By Jamie Khoo | August 1, 2019
There are too many articles out there emphasizing the need for employees to ‘evolve or be automated’ and too few guiding how employers & managers should help their employees evolve. This stems from both employees & employers/managers not being fully informed of the true capabilities of automation and data science. It’s interesting because some claim the data science movement itself is losing steam – a.k.a. data science is not the right future for data analysts. Hence, the first question to crack is: how does the future of data analysis look like?
To answer this, one must first understand the driving forces behind automation and the ‘boom’ of data science. Looking back, the discipline of data science has always been present; the idea of using software to assist with iterative calculations or processes is not new (i.e. SPSS, R, Python itself is 20 years old). How do we explain this - what caused the sudden boom in data science and quick automation? In my opinion, three factors drove this ‘boom’:
Age of information: The Internet enabled a stream of information that encouraged self-education. Through the internet, one is able to learn how to code, pick up statistical concepts, and understand machine learning concepts to a certain level.
Moore’s Law on hardware acceleration: Moore’s law dictates capacities of computers double every two years. Given this law, consumer grade computers can handle more demanding processes & calculations. With this acceleration, consumers can now tinker with scrappy homemade (read: barely optimized) algorithms without paying for expensive hardware simply because consumer-grade hardware is powerful enough.
- Upgraded formal education: This is a longer term macro-level trend. Formal education has a solid base of mathematics and with the 1990s & 2000s increase of college graduates in the workforce, we can observe mandated college level mathematic courses further boosted this ‘base’. With that, we have an entire workforce ready to understand the concept of multiple dimensions that Machine Learning brings to the table. In short, if everyone understands Cartesian space, grasping the concept of multidimensions via Euclidean spaces isn’t too much of a leap
- Formal education is about to be upgraded again with the idea of code being taught to children in schools. With this, math AND code will form the new ‘base’ of knowledge for the future workforce.
Knowing these factors, the answer for managers looking to adapt their team of analysts for a future of automation and data science lies in these three reversed-engineered points:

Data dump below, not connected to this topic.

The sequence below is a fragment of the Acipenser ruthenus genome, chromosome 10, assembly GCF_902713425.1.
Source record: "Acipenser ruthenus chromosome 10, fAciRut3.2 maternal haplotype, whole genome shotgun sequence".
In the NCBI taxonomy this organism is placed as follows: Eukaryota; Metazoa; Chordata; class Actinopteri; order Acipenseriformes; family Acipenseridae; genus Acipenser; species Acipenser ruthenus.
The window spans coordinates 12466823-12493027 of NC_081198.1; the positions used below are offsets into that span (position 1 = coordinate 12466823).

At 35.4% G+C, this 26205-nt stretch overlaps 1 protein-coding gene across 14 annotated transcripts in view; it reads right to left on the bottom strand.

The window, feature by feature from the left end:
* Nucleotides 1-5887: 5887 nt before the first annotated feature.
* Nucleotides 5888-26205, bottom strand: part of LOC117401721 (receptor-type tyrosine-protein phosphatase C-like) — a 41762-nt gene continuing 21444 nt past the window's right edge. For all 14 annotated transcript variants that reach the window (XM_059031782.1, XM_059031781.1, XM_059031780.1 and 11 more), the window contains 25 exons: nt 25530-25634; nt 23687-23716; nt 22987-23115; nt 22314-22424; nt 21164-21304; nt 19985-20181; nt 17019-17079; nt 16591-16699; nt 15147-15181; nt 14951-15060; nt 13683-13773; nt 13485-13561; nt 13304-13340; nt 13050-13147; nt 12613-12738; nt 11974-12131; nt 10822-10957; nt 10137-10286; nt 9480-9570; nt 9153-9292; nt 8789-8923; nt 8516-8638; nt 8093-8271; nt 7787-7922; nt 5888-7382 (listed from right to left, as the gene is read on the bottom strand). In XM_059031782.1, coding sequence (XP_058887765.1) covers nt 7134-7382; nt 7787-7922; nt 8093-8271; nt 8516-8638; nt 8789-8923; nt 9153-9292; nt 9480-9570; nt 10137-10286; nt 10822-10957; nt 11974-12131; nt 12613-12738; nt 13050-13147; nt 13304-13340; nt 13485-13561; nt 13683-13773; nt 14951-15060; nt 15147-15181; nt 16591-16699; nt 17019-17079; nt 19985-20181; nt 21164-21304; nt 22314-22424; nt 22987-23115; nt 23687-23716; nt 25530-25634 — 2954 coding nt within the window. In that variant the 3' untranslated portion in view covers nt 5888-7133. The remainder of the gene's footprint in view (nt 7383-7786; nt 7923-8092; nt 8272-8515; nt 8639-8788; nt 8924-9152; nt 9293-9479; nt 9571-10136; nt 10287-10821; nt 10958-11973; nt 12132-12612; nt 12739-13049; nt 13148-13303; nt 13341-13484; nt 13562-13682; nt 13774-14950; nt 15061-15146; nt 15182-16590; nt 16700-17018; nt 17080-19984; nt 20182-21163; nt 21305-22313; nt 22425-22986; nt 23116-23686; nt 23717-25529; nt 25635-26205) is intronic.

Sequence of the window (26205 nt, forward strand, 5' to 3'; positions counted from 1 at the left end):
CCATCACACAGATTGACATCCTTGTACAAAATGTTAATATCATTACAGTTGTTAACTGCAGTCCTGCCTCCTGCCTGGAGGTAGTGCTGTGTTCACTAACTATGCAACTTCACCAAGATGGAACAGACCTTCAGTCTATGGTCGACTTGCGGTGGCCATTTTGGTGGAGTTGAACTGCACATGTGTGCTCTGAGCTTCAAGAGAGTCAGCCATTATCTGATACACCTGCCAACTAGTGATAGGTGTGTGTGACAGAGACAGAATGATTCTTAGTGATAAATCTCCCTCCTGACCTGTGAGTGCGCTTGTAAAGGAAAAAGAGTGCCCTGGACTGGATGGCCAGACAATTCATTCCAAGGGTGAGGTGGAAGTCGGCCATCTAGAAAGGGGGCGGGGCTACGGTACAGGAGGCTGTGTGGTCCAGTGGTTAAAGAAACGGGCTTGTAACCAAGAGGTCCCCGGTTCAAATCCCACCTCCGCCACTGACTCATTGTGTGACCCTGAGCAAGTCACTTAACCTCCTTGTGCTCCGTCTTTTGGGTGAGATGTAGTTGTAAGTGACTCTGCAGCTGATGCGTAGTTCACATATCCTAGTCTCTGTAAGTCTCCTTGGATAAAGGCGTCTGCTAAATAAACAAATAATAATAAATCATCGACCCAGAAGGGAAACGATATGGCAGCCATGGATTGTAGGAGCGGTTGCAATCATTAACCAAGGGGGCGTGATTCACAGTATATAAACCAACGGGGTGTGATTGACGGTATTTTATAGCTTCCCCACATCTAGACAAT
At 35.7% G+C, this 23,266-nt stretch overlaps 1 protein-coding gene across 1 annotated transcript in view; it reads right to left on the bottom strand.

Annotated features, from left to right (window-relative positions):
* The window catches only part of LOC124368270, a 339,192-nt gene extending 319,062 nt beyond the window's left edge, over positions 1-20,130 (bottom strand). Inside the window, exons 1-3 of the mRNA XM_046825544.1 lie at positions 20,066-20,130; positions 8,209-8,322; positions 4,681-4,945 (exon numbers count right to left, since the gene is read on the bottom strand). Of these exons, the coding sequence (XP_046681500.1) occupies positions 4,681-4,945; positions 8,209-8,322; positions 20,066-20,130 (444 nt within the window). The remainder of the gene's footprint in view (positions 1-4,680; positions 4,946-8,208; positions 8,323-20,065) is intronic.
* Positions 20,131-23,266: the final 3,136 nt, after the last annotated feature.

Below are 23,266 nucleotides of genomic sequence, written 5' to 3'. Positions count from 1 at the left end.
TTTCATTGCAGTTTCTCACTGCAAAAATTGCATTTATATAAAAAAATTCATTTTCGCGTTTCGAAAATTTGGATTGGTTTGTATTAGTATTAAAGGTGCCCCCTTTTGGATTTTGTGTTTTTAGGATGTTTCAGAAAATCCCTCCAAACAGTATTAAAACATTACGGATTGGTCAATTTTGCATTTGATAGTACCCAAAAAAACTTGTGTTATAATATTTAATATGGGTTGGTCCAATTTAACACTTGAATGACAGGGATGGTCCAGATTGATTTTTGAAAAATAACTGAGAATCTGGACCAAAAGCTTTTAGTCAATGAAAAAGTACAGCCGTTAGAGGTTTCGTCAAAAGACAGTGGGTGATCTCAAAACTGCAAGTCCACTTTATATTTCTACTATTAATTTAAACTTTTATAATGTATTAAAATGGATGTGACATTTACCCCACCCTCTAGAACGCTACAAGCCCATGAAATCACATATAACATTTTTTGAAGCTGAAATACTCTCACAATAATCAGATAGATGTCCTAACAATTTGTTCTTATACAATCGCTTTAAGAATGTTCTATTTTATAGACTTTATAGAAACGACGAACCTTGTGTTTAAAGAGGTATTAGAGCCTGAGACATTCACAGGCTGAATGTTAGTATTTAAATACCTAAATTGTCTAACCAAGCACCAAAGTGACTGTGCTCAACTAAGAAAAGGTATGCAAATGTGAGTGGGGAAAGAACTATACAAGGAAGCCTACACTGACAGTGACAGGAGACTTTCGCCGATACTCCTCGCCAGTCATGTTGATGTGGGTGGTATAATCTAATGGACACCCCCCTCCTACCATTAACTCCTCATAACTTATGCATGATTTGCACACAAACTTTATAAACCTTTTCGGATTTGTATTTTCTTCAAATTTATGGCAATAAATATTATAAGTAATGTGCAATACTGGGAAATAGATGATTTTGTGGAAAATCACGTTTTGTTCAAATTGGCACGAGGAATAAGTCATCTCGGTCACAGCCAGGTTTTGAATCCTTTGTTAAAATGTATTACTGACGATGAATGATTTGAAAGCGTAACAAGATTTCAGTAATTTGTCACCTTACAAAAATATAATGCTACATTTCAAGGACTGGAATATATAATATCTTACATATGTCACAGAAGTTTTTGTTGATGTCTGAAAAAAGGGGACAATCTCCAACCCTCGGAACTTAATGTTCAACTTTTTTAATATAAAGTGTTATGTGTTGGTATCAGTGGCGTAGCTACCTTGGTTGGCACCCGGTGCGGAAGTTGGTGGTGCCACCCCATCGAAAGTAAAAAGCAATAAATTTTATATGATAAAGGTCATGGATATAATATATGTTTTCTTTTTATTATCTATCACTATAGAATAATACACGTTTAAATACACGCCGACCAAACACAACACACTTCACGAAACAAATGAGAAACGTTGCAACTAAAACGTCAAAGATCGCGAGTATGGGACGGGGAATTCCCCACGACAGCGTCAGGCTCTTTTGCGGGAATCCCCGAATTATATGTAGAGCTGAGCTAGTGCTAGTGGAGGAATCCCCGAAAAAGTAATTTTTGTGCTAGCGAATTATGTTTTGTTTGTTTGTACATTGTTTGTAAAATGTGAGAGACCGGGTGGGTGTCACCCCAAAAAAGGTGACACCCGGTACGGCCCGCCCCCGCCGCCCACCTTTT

Upgrade your team’s formal education – keep up with the times. Thankfully formal education these days does not require us to leave our full-time jobs. There are night courses under ‘professional studies’ to assist with pursuing formal knowledge without sacrificing one’s job.
Age of information – use the internet to hack your way in. Once you have the ‘base’ of formal knowledge, supplement that with things you can learn on your own. Two examples: complete side projects and compete in Kaggle contests. A data scientist’s true power lies in their ability to apply knowledge. For example, KPMG places a higher value on applied knowledge vs formal knowledge. Internet doesn’t need to be the only source here - if you have a large enough team, create a culture of knowledge sharing. Introduce specialization and cross-training.
Upgrade your hardware. This is probably the easiest and most obvious – but if you want to attract talent who can will the latest technology for your purposes, you’ll need to first supply them with the latest technology. It is a straight-forward formula: study what caused the ‘automation and data science’ wave, then reverse engineer them to ride the wave.
Going back to the first question: what does the future of data analysis look like? The future has always been the same: ability to apply the (latest) knowledge. The spoils have and always will go to those who can fuse formal knowledge with real-world needs, and can communicate these concepts in a simple, succinct format. Presently, ‘knowledge’ just happen to also include ability to code and apply machine learning concepts.
Written by Jamie Khoo, Director of Marketing Sciences, PHD. Opinions are his own, not representative of Culture of Insight or PHD (OMG) Media